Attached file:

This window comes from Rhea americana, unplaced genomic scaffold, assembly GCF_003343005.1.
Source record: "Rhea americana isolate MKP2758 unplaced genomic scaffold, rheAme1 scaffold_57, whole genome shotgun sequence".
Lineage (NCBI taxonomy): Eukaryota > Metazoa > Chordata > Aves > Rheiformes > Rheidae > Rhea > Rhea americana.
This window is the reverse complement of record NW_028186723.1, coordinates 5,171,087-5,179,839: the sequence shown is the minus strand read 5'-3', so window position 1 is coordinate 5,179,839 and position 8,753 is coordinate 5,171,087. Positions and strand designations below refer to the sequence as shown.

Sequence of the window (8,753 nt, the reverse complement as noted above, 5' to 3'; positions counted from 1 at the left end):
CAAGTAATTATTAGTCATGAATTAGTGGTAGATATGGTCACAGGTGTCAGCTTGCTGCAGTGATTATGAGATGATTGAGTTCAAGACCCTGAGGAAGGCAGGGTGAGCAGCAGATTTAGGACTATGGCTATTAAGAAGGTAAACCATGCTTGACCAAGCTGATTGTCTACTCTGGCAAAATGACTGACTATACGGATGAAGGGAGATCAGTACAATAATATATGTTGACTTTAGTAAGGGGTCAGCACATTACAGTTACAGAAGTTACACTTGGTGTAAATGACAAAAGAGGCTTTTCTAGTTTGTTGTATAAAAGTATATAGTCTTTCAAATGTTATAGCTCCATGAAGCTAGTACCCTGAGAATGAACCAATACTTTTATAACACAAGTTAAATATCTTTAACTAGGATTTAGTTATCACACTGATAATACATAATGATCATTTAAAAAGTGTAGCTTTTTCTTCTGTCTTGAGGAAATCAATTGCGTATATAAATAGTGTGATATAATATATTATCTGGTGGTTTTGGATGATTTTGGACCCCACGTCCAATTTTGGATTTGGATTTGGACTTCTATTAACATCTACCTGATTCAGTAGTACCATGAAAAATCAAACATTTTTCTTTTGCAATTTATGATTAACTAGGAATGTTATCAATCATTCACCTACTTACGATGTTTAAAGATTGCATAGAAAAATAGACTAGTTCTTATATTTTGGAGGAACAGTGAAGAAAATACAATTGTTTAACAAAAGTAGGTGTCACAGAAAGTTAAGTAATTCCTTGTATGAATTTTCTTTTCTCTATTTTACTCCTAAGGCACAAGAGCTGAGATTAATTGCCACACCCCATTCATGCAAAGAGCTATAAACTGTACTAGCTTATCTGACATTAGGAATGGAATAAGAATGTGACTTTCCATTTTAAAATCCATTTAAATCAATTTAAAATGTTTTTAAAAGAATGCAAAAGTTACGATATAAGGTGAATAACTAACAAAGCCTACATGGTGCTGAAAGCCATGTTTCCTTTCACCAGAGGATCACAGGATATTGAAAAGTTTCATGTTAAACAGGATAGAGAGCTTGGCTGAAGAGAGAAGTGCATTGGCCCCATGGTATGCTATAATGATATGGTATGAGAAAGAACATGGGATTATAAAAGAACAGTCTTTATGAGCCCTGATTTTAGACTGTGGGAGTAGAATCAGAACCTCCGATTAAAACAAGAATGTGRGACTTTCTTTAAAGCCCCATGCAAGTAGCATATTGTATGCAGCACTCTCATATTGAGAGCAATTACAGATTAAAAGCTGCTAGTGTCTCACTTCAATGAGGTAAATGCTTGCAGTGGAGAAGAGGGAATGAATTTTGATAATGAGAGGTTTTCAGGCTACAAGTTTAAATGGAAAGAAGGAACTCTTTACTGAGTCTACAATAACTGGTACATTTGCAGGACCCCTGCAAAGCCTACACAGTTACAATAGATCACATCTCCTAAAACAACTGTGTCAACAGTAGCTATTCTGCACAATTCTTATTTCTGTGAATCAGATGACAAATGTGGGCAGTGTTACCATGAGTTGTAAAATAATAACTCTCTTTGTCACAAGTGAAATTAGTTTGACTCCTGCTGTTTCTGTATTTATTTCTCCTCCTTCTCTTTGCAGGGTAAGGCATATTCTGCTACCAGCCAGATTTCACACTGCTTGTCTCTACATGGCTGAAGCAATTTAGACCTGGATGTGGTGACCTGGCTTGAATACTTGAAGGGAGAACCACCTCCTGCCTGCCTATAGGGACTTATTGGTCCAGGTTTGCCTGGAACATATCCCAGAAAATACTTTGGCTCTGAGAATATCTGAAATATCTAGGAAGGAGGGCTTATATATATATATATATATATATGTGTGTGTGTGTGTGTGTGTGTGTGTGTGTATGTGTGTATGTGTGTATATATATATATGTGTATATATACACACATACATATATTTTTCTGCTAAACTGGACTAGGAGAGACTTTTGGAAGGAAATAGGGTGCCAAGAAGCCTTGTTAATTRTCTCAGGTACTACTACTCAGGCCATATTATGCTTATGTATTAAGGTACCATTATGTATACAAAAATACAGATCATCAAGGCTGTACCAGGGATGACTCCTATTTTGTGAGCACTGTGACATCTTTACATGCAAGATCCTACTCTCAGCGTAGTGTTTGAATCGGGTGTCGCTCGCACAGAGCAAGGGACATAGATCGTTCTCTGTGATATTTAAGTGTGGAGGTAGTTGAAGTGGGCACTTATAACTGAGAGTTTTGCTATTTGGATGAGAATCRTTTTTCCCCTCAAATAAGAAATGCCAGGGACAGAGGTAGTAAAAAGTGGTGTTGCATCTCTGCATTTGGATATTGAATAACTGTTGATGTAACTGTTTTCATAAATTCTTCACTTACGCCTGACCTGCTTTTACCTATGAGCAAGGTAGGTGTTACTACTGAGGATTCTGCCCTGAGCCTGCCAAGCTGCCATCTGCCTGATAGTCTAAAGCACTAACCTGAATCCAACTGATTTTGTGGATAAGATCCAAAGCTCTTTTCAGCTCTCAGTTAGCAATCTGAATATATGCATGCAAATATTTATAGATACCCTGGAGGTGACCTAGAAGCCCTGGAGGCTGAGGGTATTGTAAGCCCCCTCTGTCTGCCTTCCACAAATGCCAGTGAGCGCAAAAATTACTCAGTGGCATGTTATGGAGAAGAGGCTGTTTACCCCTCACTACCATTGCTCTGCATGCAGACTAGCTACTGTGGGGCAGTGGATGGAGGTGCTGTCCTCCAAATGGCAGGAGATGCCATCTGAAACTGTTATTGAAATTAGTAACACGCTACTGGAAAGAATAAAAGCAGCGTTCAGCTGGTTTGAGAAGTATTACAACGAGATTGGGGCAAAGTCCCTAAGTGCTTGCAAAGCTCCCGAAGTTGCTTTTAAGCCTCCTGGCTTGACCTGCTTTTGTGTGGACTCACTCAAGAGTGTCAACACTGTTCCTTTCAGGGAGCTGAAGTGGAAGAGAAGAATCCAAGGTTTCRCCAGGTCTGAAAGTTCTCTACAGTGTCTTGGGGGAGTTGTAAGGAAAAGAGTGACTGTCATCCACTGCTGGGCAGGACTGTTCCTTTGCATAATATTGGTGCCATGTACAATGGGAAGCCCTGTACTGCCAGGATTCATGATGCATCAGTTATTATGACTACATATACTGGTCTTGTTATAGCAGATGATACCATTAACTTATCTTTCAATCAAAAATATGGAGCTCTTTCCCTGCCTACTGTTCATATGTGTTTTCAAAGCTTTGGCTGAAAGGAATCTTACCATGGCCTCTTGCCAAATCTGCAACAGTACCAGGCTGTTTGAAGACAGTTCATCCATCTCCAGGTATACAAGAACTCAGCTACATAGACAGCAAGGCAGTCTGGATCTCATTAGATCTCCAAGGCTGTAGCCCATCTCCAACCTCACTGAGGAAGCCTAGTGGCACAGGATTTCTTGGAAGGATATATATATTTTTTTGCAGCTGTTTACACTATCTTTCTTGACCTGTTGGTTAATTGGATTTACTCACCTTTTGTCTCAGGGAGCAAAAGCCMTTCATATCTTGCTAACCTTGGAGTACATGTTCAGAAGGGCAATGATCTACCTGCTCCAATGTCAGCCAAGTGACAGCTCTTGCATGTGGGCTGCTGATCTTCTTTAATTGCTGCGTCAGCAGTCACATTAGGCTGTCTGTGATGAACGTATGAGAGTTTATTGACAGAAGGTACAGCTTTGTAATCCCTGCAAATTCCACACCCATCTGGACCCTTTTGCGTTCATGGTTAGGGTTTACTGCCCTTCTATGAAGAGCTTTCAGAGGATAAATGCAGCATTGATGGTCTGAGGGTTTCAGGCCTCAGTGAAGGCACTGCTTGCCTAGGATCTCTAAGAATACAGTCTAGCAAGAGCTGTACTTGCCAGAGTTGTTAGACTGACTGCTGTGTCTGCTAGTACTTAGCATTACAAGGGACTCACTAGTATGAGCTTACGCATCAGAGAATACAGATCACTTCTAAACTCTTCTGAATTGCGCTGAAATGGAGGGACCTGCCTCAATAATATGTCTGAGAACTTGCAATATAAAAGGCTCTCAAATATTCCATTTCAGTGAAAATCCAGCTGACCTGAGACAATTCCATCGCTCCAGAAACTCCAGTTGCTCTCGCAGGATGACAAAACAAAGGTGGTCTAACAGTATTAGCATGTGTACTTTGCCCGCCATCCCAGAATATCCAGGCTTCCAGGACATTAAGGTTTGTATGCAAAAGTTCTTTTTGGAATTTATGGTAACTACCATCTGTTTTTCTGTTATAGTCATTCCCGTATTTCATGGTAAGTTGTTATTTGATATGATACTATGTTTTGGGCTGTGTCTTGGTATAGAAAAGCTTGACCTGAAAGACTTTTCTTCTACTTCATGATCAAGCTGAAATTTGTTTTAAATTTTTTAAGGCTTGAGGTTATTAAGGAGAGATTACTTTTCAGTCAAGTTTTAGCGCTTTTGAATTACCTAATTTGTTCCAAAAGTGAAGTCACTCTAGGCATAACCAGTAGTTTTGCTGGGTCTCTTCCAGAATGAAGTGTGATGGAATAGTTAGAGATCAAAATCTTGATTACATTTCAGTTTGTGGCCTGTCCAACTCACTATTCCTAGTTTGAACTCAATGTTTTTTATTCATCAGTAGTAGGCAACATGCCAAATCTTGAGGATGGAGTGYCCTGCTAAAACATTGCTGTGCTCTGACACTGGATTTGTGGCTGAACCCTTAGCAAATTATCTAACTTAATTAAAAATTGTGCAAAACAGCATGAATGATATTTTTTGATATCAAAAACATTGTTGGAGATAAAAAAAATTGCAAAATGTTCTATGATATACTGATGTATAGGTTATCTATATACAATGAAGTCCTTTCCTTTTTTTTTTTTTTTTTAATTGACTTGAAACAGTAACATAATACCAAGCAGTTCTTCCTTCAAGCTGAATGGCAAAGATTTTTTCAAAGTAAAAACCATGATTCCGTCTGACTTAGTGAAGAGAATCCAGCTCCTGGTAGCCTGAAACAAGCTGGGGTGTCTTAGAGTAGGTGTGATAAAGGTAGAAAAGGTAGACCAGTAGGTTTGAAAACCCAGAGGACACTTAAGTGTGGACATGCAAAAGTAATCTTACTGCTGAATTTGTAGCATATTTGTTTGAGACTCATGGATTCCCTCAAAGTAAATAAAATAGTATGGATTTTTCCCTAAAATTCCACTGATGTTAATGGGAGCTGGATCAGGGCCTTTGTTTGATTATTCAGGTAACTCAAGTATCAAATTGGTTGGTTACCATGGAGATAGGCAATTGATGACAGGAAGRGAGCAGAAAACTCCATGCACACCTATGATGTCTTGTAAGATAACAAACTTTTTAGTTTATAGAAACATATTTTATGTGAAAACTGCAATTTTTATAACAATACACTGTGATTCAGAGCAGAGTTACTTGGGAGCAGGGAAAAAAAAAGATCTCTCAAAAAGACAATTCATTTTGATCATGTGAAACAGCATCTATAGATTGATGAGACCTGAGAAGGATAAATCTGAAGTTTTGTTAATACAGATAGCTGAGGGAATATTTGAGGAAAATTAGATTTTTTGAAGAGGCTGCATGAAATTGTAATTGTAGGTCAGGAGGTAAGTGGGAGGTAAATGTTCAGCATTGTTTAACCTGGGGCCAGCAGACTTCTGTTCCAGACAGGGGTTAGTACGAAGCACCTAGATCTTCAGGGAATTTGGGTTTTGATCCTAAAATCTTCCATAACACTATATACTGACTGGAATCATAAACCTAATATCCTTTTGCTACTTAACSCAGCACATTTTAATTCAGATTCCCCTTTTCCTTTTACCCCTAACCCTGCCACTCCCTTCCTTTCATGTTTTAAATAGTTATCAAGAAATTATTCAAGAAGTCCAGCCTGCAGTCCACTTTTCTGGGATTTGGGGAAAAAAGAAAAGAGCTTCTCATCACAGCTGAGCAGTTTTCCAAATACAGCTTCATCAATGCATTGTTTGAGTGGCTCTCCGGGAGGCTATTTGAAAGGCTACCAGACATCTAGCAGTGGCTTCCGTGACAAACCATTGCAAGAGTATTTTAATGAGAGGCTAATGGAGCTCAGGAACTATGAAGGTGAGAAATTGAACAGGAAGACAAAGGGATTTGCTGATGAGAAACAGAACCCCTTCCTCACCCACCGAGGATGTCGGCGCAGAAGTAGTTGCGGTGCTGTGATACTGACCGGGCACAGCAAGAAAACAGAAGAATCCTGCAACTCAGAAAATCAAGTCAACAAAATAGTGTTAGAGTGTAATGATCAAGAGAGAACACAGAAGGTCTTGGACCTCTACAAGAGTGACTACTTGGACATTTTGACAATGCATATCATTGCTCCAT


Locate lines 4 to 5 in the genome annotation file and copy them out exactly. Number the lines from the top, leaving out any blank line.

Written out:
This window is the reverse complement of record NW_028186723.1, coordinates 5,171,087-5,179,839: the sequence shown is the minus strand read 5'-3', so window position 1 is coordinate 5,179,839 and position 8,753 is coordinate 5,171,087. Positions and strand designations below refer to the sequence as shown.

Sequence of the window (8,753 nt, the reverse complement as noted above, 5' to 3'; positions counted from 1 at the left end):